The chai walas of India

After photographs of a Pakistani tea seller went viral, Indian tea sellers share their stories - and their dreams.

| | Poverty & Development, Business & Economy, Asia, India, Pakistan

Delhi, India - Chai, or tea, the national obsession of both India and Pakistan, was trending last week, thanks to a blue-eyed chai wala, or tea seller. After photographs of Arshad Khan from Islamabad in Pakistan went viral, tea sellers became as hot as the brew they sell.

It now looks as though Khan, who has since landed modelling contracts, will be bidding goodbye to his profession. But many tea sellers are not as fortunate. 

In India, where chai is sold on the street for as little as five to 10 Indian rupees ($0.075 to $0.150), tea sellers usually start their day at 5am, catering to the daily wage labourers and rickshaw pullers making their way to work.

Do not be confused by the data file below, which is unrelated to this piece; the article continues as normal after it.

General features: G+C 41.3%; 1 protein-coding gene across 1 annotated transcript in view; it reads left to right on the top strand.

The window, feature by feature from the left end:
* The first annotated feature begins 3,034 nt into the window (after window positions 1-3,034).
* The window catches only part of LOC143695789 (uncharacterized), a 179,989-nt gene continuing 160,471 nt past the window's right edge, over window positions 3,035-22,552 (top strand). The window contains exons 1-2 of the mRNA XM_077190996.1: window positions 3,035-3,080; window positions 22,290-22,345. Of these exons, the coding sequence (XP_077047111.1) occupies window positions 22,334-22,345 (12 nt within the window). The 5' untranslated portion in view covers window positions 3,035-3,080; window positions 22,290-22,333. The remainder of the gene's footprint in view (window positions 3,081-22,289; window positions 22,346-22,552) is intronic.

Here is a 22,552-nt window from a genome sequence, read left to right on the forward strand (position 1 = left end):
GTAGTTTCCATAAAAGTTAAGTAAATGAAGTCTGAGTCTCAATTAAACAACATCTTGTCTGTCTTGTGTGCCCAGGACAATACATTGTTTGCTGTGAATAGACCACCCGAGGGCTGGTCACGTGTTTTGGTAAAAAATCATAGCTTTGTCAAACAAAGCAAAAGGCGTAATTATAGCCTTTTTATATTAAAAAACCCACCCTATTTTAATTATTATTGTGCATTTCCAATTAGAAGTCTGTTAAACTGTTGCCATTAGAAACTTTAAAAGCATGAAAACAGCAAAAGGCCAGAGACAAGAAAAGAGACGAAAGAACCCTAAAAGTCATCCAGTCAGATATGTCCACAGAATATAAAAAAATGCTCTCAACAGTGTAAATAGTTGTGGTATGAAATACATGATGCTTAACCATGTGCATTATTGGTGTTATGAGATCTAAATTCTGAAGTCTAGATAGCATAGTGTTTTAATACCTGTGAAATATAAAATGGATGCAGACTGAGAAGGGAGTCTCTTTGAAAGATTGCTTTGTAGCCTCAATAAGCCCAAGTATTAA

Most of those in the Indian capital, Delhi, have migrated there from smaller cities and villages with dreams of making a decent living. They spend their days, whether in the heat of summer or the cold of winter, at their stalls. 

But while they may sell hundreds of cups in a day, the ingredients - black tea, milk, ginger and cardamom - are expensive and most tea sellers live in poverty.

Some of them shared their stories with Al Jazeera's Showkat Shafi.

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